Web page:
The idea behind this is that if the metrics are met year on year then the margin decreases, and if the metrics aren’t met then the margin increases.

The metrics should be sustainable, workable, and that can be realistically met. Some example metrics include:

  • Reducing the median gender pay gap
  • Improving energy efficiency of stock
  • Helping tenants find employment

Sustainability linked loans also require third party verification through similar means to green loans.[1]

Green/Social Bond Frameworks

Green or social bonds are given in accordance with International Capital Market Association (ICMA) guidelines.[6]

Green bonds operate under the same principles as green loans, in that they must go towards a green project.

Social bonds are given under an agreement that the proceeds will be used for a positive social outcome.

The frameworks both bond types function within contain ESG principles that govern the issuing of the bonds, all of which require third party verification and on-going reporting.

Green Private Placements

These are a recent innovation in the sector, with two key deals having been made.

The first was Believe Housing Limited, who ran the first sustainability linked private placement in the sector. The terms of the deal were that the pricing of the notes, the promised buyback price of debt securities, are to be linked to energy efficiency.

The second was Origin Housing Limited, who created a green framework in line with LMA green loan principles.

The proceeds from the private placement will be used for financing and refinancing energy efficient buildings at Energy Performance Certificates (EPC) ratings A or B.

Sustainability Reporting Standard for UK Social Housing

This set of standards came into effect as investors were asking registered providers of social housing ESG related questions, which the providers did not have the answers to.

This is because the criteria of the questions was more suited to American developers, rather than UK specific housing providers.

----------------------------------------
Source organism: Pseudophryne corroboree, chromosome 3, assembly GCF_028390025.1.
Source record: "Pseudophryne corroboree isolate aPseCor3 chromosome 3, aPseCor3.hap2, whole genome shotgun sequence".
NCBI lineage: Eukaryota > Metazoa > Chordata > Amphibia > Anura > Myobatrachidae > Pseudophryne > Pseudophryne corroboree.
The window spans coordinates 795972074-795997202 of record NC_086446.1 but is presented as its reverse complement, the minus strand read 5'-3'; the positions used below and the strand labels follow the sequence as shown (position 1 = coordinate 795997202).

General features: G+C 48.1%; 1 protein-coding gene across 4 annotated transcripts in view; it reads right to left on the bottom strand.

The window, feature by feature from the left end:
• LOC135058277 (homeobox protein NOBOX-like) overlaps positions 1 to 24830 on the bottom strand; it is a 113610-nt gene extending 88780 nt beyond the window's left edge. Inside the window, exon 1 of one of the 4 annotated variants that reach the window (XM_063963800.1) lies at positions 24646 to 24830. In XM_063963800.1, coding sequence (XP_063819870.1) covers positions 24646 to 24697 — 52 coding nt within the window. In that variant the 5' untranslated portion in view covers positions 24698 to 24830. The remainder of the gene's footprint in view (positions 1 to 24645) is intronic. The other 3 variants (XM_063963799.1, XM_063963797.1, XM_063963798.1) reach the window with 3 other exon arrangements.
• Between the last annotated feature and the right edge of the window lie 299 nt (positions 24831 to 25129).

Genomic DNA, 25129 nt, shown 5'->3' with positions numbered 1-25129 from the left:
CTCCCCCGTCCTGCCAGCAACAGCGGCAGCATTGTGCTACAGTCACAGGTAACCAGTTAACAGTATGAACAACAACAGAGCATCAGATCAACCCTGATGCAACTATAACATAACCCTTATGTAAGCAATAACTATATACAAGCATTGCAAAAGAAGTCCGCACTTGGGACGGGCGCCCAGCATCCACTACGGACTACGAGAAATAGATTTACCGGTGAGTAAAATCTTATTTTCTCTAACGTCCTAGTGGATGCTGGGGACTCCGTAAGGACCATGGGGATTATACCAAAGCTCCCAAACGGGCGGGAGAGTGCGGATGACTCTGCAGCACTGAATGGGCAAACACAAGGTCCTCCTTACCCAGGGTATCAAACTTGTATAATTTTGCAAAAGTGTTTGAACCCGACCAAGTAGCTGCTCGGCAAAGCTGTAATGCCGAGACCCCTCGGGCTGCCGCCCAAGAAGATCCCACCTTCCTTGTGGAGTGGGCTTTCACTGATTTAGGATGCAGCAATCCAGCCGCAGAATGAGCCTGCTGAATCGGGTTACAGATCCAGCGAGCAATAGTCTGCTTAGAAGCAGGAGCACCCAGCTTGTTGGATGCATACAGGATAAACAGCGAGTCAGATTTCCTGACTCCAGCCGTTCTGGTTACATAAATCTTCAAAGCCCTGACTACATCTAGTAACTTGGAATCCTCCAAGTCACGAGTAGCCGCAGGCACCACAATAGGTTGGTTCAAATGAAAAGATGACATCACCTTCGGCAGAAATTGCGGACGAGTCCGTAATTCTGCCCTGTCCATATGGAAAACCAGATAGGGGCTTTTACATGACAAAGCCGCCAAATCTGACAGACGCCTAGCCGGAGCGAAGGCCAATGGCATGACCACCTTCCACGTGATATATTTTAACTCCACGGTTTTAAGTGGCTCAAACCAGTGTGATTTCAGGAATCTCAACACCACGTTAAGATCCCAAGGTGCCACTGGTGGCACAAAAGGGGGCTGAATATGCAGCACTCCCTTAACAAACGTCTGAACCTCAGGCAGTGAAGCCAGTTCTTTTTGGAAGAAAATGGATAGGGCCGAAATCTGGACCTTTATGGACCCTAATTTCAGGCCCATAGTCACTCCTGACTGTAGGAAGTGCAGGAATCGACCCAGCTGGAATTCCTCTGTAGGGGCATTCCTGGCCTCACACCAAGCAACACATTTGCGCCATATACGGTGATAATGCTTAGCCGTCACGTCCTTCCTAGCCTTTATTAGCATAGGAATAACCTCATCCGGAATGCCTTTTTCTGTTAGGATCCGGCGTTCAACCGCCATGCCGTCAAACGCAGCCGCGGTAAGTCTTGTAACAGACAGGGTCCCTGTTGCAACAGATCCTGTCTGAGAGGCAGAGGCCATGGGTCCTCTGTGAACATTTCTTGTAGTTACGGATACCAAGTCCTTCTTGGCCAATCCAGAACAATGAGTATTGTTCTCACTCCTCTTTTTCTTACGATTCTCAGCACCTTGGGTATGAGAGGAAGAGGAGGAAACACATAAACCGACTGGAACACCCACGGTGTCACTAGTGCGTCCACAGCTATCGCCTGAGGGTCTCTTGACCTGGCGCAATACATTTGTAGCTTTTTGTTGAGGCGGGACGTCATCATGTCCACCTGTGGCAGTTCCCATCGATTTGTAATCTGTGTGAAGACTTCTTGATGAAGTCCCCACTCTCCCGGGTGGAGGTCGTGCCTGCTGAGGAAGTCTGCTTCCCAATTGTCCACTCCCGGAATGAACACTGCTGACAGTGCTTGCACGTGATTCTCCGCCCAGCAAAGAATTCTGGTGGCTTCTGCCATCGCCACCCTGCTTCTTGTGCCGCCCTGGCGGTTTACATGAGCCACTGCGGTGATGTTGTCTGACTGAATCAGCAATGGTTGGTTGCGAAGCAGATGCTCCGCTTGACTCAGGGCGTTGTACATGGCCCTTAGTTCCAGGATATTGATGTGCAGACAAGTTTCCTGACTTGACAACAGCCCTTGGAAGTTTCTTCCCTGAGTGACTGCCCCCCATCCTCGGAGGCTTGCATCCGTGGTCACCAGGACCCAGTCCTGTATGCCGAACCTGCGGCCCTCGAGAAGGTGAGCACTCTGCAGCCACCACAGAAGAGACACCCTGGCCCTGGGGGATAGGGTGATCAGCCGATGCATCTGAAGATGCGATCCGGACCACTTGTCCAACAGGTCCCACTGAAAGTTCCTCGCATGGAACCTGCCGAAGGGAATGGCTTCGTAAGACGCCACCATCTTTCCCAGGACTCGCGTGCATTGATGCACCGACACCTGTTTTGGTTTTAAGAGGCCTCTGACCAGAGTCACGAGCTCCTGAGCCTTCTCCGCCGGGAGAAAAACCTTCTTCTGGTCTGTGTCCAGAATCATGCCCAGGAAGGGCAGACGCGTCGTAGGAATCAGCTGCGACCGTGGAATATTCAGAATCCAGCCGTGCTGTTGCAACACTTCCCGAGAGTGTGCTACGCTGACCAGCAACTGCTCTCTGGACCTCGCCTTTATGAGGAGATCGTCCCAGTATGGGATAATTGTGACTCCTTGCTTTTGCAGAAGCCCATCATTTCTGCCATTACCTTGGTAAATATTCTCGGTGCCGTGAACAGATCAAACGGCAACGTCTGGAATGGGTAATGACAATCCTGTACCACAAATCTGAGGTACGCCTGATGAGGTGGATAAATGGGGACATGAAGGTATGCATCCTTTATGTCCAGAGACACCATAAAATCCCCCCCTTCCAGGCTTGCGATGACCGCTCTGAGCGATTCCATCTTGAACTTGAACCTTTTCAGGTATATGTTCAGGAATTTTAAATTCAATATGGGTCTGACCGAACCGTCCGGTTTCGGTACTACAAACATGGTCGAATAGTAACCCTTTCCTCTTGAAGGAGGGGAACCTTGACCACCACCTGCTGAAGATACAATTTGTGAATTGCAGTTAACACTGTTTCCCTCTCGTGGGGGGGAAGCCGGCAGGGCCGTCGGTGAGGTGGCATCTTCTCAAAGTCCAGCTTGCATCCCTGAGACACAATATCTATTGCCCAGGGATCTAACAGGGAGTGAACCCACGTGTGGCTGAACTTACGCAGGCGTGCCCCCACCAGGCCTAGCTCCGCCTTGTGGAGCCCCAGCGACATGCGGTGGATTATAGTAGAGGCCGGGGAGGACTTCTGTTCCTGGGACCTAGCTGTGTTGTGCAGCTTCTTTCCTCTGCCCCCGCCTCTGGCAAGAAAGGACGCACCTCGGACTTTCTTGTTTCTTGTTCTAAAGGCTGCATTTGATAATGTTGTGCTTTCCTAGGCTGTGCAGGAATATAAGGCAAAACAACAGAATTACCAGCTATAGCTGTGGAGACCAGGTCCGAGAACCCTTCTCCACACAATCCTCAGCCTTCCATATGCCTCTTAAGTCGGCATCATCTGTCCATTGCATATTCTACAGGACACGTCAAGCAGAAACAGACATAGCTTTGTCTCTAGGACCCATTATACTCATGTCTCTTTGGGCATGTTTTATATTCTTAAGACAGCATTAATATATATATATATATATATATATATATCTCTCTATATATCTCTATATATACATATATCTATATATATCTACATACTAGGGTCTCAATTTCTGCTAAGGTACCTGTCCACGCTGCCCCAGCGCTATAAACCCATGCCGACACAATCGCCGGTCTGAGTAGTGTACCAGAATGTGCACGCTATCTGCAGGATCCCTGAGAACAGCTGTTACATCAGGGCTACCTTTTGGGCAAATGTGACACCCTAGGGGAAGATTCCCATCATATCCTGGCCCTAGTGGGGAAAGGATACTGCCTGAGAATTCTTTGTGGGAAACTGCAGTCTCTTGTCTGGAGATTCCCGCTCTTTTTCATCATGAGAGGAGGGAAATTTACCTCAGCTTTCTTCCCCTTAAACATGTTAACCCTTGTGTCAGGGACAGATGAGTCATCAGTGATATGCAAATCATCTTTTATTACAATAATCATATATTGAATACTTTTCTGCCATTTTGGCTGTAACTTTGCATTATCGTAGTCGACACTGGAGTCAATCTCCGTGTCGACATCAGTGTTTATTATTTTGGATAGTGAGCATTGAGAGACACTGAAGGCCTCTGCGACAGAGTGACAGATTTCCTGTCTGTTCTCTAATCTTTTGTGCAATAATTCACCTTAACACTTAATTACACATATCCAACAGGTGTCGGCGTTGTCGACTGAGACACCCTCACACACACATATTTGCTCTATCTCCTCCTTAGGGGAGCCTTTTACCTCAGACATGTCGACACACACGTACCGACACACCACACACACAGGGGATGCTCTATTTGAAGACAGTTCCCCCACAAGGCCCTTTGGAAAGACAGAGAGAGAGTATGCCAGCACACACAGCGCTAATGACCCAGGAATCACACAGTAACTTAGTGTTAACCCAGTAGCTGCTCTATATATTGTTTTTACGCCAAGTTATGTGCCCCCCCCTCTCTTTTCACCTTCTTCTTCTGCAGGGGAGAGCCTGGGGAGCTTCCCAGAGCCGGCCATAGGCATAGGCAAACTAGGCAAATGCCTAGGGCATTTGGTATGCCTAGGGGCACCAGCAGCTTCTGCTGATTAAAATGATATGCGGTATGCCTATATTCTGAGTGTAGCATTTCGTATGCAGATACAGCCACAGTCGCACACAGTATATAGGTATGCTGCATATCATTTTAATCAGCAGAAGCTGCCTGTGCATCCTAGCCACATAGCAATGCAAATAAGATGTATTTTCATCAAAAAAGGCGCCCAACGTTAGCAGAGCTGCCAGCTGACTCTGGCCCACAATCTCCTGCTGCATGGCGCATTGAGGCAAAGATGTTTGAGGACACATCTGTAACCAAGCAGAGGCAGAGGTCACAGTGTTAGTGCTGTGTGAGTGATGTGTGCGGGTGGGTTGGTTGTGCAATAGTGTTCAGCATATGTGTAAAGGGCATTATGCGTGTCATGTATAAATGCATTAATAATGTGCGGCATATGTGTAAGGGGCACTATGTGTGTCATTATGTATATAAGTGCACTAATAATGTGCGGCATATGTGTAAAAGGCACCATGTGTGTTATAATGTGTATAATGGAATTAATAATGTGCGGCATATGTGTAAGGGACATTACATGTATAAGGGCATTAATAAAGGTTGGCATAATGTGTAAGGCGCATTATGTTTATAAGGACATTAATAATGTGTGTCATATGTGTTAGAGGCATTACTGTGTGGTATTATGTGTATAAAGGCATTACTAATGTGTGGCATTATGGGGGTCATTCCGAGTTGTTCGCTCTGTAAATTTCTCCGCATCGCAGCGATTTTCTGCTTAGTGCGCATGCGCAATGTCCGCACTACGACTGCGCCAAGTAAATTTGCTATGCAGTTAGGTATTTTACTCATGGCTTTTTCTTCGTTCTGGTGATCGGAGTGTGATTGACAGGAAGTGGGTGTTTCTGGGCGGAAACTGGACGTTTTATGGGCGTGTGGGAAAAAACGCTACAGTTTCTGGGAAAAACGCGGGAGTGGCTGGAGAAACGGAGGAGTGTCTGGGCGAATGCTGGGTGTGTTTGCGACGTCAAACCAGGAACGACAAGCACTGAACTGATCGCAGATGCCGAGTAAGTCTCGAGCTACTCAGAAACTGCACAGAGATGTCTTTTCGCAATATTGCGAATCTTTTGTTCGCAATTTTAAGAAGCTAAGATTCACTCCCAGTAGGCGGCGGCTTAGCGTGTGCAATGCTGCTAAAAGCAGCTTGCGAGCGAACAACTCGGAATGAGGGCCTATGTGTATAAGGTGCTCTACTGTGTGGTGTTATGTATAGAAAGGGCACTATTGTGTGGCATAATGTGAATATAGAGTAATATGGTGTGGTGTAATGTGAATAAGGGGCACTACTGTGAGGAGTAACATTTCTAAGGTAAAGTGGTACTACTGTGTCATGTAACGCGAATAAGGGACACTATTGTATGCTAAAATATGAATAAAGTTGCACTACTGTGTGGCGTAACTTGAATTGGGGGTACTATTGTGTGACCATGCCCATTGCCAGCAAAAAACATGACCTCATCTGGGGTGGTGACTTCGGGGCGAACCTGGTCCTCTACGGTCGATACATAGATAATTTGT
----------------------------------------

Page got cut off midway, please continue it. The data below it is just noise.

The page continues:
The new reporting standard covers 12 core themes and 48 criteria. These themes cover issues ranging from building safety and resident voice, to placemaking and waste management.[1]

32 investors and 43 registered providers signed up for the first year of theses standards, and it is looking likely these numbers will grow year on year.[1]

One reason for the increased uptake is the Task Force for Climate Related Financial Disclosure (TCFD), which will be coming into effect by 2022.

The UK has decided this will be mandatory, meaning that all listed companies and large asset owners will have to disclose their finances in line with TCFD guidelines.

The aim of this is to increase the amount of reliable information on financial institution’s exposure to climate-related risks.

Naomi was keen to highlight that with the rapid market growth and impending legal obligation to do so, having an ESG approach to financial strategy is no longer a “nice to have” but an absolute must.[1]

Providers who are already on board are reporting that sustainable investments and socially conscience frameworks are attractive to investors, as well as providing good value for money.

Ratings agencies have indicated that ESG credentials are going to form a large part of their criteria going forward, heightening the need for providers to get ahead of their financial strategies.[1]


[1]Roper, Naomi. Partner, Trowers & Hamlins LLP. 2021. Environmental, Social and Governance Products in Housing Finance.

[2] 2020. Financial Reporting Council. The UK Stewardship Code 2020.

[3] 2021. Nick Graves: ESG and the UK Stewardship Code 2020.

[4] 2021. Financial Glossary: ESG.

[5] 2021. Loan Market Association: Green Loan Principles.

[6] 2021. Sustainable Finance – The principles, guidelines and handbooks.

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Companies are judged on how well they mitigate risks to people and the planet, with their business areas scrutinised in the three areas of environmental impact, social impact, and governance risks. In this case study we’ll be looking at how Environmental, Social, and Governance (ESG) concerns affect social housing decisions.